Fish and Wildlife Service, Texas.
Bayous weave through a seemingly endless expanse of cordgrass, reptilian eyes at the water's surface witness the ever-changing variety of waterfowl, and the call of the clapper rail reverberates through the marsh. For hundreds of years, many of the sights and sounds within this dynamic eco-system have gone untouched. Under the protective umbrella of the U.S. Fish and Wildlife Service, the hope and expectation is that they will continue for hundreds more. Welcome to the McFaddin and Texas Point NWRs, located on the upper Texas Coast. The two refuges supply important feeding and resting habitat for migrating and wintering populations of waterfowl. Established in 1980 and 1979, respectively, the 55,000 acre McFaddin NWR consists of the largest remaining freshwater marsh on the Texas Coast and thousands of acres of intermediate to brackish marsh, while neighboring Texas Point NWR encompasses 8,900 acres of fresh to salt marsh with some wooded uplands and prairie ridges. McFaddin and Texas Point National Wildlife Refuges are two of the 540 refuges that comprise the National Wildlife Refuge System, a national network of lands and waters set aside for the benefit of wildlife, and you!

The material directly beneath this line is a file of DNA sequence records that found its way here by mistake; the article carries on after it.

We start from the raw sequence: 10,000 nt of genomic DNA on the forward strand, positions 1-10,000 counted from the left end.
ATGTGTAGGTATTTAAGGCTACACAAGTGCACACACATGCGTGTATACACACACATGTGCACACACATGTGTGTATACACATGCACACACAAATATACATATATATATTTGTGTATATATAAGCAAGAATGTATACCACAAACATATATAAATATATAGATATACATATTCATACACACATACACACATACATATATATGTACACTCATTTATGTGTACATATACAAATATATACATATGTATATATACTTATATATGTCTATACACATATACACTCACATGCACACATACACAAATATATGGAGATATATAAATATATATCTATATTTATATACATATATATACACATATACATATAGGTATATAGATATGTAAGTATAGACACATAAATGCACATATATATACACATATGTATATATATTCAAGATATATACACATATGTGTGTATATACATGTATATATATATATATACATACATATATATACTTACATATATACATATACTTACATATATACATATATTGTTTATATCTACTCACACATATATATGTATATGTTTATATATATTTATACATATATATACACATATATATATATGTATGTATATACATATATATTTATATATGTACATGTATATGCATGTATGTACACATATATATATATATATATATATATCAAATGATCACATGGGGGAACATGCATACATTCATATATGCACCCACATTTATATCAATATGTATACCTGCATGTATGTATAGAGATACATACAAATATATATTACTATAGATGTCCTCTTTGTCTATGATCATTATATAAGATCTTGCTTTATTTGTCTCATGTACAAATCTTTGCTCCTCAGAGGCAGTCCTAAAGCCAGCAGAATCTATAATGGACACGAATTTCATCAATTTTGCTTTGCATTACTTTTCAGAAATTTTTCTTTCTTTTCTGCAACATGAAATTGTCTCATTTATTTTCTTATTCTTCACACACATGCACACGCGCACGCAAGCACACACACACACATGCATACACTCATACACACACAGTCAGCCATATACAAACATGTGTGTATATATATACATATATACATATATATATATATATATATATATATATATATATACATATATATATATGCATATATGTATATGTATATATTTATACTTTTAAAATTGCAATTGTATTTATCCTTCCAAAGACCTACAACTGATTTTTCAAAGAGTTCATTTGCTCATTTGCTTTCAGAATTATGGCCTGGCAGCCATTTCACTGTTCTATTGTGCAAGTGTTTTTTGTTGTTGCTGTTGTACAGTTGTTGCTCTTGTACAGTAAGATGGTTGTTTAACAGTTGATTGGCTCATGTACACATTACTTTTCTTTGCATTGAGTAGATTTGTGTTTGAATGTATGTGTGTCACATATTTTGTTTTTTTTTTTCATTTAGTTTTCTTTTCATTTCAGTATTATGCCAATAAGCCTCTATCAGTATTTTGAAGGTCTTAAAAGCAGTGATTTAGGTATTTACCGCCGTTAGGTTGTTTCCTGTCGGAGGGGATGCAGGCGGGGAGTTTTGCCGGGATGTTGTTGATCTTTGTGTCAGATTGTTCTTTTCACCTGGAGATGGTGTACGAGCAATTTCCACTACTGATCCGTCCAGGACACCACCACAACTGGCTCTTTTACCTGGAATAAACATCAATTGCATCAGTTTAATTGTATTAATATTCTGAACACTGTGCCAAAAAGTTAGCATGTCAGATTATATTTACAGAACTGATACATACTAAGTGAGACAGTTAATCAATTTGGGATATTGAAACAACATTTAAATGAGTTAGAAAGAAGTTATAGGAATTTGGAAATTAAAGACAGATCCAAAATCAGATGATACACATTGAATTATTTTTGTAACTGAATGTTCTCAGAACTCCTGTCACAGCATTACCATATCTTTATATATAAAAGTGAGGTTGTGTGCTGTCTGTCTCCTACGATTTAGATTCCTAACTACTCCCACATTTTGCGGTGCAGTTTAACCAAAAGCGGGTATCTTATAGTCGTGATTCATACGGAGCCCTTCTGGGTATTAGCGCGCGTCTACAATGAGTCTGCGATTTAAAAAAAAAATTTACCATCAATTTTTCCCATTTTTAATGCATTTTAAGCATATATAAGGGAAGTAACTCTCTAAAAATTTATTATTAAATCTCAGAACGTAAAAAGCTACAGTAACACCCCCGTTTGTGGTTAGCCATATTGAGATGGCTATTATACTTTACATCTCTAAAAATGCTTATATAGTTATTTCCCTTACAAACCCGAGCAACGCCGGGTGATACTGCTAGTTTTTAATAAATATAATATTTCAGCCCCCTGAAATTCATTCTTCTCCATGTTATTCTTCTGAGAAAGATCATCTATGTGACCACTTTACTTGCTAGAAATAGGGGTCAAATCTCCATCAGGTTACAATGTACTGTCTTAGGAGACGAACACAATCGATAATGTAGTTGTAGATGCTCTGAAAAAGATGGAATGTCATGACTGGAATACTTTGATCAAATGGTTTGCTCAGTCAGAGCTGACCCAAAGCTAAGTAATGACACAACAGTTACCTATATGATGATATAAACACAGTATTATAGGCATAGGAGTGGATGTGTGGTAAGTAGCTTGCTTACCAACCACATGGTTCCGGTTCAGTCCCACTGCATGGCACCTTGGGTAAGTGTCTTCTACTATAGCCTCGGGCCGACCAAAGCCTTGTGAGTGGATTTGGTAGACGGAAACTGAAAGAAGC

The best way to get to the refuge is through Sabine Pass. Highway 87, washed out by coastal erosion, no longer connects High Island with the refuge. The refuge is located west of Sabine Pass on Highway 87.